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Friday, September 13, 2013

The Battle of Black Jack






                                                                       





John Brown Jr. predicted that the brutal retaliation for the sack of Lawrence at Potawatomie Creek would "likely cause a restraining fear" among the Missouri "Border Ruffians". He could not have been more wrong. Rather than checking proslave violence the Pottawatomie Creek killings triggered immediate cries for vengeance. The proslave Missouri newspaper "The Border Times" urged readers to "Let Loose the Dogs of War!" The editoral predicted "Hundreds of the Free State men, who have committed no overt acts but who have only given countenance to those reckless murderers, assassins, and thieves, will of necessity share the same fate of their brethren. If civil war is to the result of such a conflict, there cannot be, and will not be, any neutrals recognized." (Carton, p. 203)  

     Kansas governor Shannon feared that territory was on the verge of civil war.  In a letter to President Pierce he said that the murders "had produced an extraordinary state of excitement in southeastern Kansas". (Oates, p.142)  In an attempt to quell the violence the governor dispatched a company of federal troops to Osawatomie and another to Lawrence, and he put a five hundred dollar bounty on John Brown, dead or alive.  Posses of Missouri "Border Ruffians" along with United States cavalry units scoured eastern Kansas searching for Brown.  Not wanting to endanger his family Brown along with  his sons Owen, Frederick, and Oliver fled the family enclave north of Potawatomie Creek, and vanished into the wilderness. 

     Several days after the Pottawatomie Massacre, James Redpath a journalist from St. Louis stumbled upon the Brown hideout. The previous evening a group of proslavers accosted Redpath near Palymyra. Recognizing him as a freeman they pulled him from his saddle, and stole his horse. The next day while traveling on foot along the trail that ran next to Ottawa Creek Redpath pushed through a thicket of brush and stopped short. Several yards in front him a heavily built man stood knee deep in the creek. In one large hand he gripped a pail of water. He wore a coarse blue shirt and pantaloons tucked into calf high boots. A thick brown leather belt held three pistols and a double edged Arkansas bowie knife. The man's bulky build, tangled hair and piercing eyes gave him a wild, ominious look. For a moment both men stood gaping at one another. Then the big man put down his pail and strode towards Redpath. The journalist picked up a sturdy oak branch to defend himself.  "Don't fear", said Frederick Brown, "I have seen you in Lawrence and you are true." Redpath told Frederick he was searching for John Brown. His readers, Redpath said, were anxious to learn more about the controversial abolitionist leader. Redpath was delighted when Frederick offered to take him to the Brown hideout. For an hour he led the journalist on a meandering trek through the woods and along the creek.  Just as Redpath was beginning to wonder if the big man had lost his way, or his mind, they came to a clearing.  Redpath described the scene before him.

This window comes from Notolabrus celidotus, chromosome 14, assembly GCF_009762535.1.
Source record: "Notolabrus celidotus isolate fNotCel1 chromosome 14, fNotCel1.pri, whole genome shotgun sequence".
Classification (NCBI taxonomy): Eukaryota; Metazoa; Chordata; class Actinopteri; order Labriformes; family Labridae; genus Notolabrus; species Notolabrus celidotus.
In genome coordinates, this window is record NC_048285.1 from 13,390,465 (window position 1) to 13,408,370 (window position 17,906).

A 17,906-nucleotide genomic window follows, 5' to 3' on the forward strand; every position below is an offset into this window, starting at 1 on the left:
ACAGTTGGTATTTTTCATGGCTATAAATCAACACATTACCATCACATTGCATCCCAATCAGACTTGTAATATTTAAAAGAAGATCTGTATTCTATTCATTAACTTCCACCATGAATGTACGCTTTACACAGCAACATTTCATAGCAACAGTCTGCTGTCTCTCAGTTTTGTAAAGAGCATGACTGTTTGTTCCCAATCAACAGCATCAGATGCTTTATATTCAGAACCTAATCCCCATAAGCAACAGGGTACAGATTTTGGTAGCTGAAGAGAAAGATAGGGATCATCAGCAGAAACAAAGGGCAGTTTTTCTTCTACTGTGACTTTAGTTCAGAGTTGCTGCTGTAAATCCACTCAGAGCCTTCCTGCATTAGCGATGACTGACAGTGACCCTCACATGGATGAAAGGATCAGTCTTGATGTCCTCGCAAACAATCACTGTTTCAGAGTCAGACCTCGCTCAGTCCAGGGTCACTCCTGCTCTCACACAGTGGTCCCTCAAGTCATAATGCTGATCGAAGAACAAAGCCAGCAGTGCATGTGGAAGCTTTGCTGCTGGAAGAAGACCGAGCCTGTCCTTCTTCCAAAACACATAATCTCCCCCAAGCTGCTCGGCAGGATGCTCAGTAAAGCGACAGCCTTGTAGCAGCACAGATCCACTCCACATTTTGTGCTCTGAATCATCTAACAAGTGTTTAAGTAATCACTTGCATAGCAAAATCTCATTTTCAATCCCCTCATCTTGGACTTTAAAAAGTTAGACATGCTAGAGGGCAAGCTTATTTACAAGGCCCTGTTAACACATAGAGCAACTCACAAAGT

a dozen horses were tied, all ready saddled for a ride for life,
          or a hunt after Southern invaders.  A dozen rifles and sabres were
          stacked around the trees. In an open space, amid the shady and lofty
          woods, there was a blazing fire with a pot on it; a woman bareheaded,
          with an honest, sunburned face, was picking blackberries from the bushes;
          three or four armed men were lying on red and blue blankets on the
          grass; and two fine-looking youths were standing, leaning on guard
          nearby.  [Brown] stood near the fire, with his shirt-sleeves rolled
          up, and large piece of pork in his hand.... He was poorly clad, and his 
          toes protruded from his boots.

     Brown welcomed the opportunity to get his intentions into print. During their talk Brown expounded on the evils of slavery and the qualities of a good soldier, but he refused to discuss the murders at Potawatomie Creek. Redpath asked Brown how he could continue the freeslave fight against such overwhelming resistance from the Kansas governor, Missourians, and southeners. Brown replied, "I would rather have smallpox, yellow fever, and cholera all together in my camp, than a man without principles. It's a mistake sir, that our people make, when they think that bullies are the best fighters, or they are the men fit to oppose these Southeners. Give me men of good principles, God fearing men, men who respect themselves, and with a dozen of them, I will oppose any hundred such men as these Buford ruffians." Brown's rhetoric impressed Redford who later wrote of Brown's men, "They were not earnest, but earnestness incarnate. Redford reserved his most glowing praise for Brown.. "I left this sacred spot with a far higher respect for the Great Struggle than ever had I felt before.... I had seen the predestined leader of the second and holier American Revolution."